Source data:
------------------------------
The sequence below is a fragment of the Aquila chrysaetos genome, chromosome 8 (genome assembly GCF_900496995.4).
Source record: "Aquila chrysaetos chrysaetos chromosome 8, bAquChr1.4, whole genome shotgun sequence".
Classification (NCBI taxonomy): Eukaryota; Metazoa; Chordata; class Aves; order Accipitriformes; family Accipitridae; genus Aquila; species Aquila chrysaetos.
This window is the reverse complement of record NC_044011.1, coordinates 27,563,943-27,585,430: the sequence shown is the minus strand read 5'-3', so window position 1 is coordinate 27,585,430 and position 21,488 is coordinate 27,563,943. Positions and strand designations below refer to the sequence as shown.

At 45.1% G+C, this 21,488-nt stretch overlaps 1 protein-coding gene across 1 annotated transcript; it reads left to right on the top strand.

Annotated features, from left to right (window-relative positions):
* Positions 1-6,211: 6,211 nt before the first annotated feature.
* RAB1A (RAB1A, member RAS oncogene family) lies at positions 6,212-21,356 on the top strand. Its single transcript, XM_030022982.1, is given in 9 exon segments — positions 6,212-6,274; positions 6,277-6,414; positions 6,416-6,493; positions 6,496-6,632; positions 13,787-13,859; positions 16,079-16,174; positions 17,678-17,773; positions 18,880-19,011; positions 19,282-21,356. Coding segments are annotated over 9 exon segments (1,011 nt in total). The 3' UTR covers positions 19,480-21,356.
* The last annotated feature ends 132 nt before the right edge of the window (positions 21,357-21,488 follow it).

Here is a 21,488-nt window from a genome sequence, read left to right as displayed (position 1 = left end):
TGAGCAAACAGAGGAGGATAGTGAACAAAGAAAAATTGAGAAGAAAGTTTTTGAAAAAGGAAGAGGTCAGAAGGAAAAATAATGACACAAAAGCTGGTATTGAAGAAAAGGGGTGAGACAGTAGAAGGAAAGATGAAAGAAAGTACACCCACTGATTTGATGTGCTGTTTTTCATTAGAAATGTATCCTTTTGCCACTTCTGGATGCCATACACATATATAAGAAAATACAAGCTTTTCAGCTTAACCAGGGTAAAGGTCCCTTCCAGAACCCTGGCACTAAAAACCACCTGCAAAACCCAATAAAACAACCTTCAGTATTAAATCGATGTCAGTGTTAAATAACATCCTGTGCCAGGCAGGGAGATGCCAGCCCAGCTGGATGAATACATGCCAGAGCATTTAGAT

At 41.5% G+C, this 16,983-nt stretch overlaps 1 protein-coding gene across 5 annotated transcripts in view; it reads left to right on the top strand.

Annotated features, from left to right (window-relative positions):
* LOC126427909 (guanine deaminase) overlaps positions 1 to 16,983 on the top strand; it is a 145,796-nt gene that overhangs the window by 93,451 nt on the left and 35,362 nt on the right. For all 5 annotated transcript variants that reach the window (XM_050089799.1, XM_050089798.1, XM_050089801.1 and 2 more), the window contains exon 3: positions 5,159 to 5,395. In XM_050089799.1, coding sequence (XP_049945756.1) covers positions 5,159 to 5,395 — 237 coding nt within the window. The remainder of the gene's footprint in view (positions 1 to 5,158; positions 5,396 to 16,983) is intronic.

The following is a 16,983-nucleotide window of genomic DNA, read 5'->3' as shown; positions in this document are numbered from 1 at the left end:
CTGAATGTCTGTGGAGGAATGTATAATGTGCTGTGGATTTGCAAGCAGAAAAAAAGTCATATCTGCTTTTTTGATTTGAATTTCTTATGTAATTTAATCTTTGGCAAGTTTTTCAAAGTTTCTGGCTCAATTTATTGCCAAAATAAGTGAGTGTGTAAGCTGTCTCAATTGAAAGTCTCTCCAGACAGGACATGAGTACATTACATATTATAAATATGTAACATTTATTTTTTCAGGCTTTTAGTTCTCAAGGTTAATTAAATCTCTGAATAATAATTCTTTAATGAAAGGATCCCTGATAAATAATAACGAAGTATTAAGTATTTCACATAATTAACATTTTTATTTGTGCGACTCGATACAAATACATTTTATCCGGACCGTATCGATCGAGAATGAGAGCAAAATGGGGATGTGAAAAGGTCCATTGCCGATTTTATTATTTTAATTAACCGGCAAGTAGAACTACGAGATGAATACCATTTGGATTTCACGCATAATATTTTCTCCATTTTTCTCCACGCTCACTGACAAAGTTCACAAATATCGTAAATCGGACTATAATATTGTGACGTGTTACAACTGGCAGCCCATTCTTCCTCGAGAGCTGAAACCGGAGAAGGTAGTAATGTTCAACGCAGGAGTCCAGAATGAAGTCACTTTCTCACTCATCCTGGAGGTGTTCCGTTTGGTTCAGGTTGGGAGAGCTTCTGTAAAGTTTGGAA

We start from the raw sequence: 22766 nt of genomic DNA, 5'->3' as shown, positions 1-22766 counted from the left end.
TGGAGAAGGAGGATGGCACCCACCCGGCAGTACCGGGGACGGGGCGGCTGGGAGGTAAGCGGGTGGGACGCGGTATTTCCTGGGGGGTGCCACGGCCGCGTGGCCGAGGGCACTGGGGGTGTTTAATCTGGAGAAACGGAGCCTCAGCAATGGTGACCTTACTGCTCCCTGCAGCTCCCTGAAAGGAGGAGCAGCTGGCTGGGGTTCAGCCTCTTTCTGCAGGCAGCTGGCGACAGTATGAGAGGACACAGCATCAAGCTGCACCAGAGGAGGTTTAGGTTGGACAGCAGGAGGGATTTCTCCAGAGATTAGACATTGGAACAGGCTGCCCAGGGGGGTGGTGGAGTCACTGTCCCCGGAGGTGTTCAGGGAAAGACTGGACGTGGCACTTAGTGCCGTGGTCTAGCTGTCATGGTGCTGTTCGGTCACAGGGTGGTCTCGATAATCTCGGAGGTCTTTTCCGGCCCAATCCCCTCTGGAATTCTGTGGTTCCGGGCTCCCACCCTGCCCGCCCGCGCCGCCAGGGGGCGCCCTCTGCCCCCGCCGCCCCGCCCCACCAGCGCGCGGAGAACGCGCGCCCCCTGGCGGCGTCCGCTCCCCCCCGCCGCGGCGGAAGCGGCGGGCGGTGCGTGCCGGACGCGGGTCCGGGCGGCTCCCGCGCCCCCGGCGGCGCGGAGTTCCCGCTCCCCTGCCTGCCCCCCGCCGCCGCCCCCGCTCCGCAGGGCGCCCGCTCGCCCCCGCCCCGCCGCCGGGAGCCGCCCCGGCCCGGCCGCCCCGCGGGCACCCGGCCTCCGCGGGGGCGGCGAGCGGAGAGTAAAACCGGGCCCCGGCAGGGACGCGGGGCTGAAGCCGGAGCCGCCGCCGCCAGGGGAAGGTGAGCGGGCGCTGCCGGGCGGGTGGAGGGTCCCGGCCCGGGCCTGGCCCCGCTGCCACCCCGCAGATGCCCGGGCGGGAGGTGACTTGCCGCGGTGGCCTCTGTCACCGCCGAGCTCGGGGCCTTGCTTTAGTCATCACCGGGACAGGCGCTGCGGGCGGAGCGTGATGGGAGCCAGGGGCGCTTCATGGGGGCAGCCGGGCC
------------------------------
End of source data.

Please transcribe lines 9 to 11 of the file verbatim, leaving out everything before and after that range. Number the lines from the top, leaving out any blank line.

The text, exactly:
* The last annotated feature ends 132 nt before the right edge of the window (positions 21,357-21,488 follow it).

Here is a 21,488-nt window from a genome sequence, read left to right as displayed (position 1 = left end):
TGAGCAAACAGAGGAGGATAGTGAACAAAGAAAAATTGAGAAGAAAGTTTTTGAAAAAGGAAGAGGTCAGAAGGAAAAATAATGACACAAAAGCTGGTATTGAAGAAAAGGGGTGAGACAGTAGAAGGAAAGATGAAAGAAAGTACACCCACTGATTTGATGTGCTGTTTTTCATTAGAAATGTATCCTTTTGCCACTTCTGGATGCCATACACATATATAAGAAAATACAAGCTTTTCAGCTTAACCAGGGTAAAGGTCCCTTCCAGAACCCTGGCACTAAAAACCACCTGCAAAACCCAATAAAACAACCTTCAGTATTAAATCGATGTCAGTGTTAAATAACATCCTGTGCCAGGCAGGGAGATGCCAGCCCAGCTGGATGAATACATGCCAGAGCATTTAGAT